‘Gerakan Tanah Air will further split Malay votes’


PETALING JAYA: The newly launched Malay-Muslim alliance, Gerakan Tanah Air, which seeks to rival Umno, will further split Malay votes in the 15th General Election, say political analysts.

Even then, they predict that the movement headed by Tun Dr Mahathir Mohamad is unlikely to have an impact on the country’s political landscape.

Universiti Malaya’s Assoc Prof Dr Awang Azman Awang Pawi said this is because the alliance consists of small-time political parties such as Parti Pejuang Tanah Air, Berjasa, Parti Bumiputera Perkasa Malaysia (Putra) and National Indian Muslim Alliance Party (Iman), which lack influence, membership and the pull factor to get the Malay votes.

“The Malay votes still revolve around Barisan Nasional, PAS, Bersatu, Amanah and a bit of PKR.

“I see this new alliance as more likely to cause a split in the Malay votes and affect Barisan and Perikatan Nasional votes.

“This will give Pakatan Harapan an advantage,” he said.

PAS and Bersatu are part of the Perikatan coalition, while PKR and Amanah are with Pakatan.

On Gerakan Tanah Air being joined by academics, NGOs and professionals, Awang Azman said the effect would be minimal.

“Although Dr Mahathir tried to gain political strength by trying to get the support of other Malay parties, including academics and NGOs, that strength did not reach a high level,” he said.

“For the voters, the real battle remains between Barisan, Pakatan and Perikatan.”

Dr Mahathir’s view that Malay-Muslim-based parties were required because Malays only supported Malay parties, according to Awang Azman, is inaccurate and fails to reflect reality and current political trends.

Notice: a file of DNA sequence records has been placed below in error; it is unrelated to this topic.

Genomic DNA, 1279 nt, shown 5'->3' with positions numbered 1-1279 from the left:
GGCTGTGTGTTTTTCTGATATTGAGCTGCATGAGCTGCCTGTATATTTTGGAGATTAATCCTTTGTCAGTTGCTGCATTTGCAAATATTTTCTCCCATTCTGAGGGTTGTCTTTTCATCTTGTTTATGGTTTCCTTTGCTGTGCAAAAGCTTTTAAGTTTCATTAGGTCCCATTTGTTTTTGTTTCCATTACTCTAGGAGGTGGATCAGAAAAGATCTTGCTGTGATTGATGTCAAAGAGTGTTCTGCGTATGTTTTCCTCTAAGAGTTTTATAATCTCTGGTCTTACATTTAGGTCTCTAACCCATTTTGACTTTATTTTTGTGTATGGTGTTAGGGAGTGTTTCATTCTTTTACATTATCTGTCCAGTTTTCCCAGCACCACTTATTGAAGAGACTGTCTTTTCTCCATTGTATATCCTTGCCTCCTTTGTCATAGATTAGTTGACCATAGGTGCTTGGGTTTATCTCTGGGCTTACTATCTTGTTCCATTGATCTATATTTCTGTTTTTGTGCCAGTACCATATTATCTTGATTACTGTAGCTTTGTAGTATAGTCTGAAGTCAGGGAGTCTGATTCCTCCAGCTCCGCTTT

“There is no Malay-based party in Malaysia that can rule without non-Malay counterparts,” he said.

He noted that Malay parties needed the support of non-Malay counterparts, such as the kingmaker Gabungan Parti Sarawak.

“In the multiracial context of Barisan, even though there is Umno, the coalition still has MCA and MIC to represent the Chinese and Indian communities.

“And although Amanah is based on Malay and Islam, there are still multiracial parties like PKR and DAP in Pakatan.

“Dr Mahathir’s statements are irrelevant, out of date and will be rejected by the rakyat,” said Awang Azman.

Prof Dr Sivamurugan Pandian, of Universiti Sains Malaysia, also said Dr Mahathir’s new alliance would further split the Malay votes.

“This will only benefit the main political parties,” he said.

“However, the alliance can serve as a third force to woo undecided voters or those who did not want to vote for the other coalitions.

“It will depend on Dr Mahathir’s personality as a statesman to fully mobilise support, but others have to work on the ground if they want to become a strong and viable coalition, as they will have to compete with other coalitions,” he said.

“Malays have been proven to vote based on either candidate, party or issues.

“Thus, they will support Malay-based parties if their opponents are weak and have lost credibility.

“In the current scenario, voters will look at candidates who represent Malaysia as a whole and solely depending on race, ethnic and religion issues will not work in certain areas,” Prof Sivamurugan added.

On Thursday, Dr Mahathir, who is Pejuang chairman and head of Gerakan Tanah Air, announced the new political movement, which will have an exclusively Malay membership, to take on Umno in GE15.

The coalition plans to field candidates in 120 seats, with its main focus on Malay-majority seats in the peninsula.

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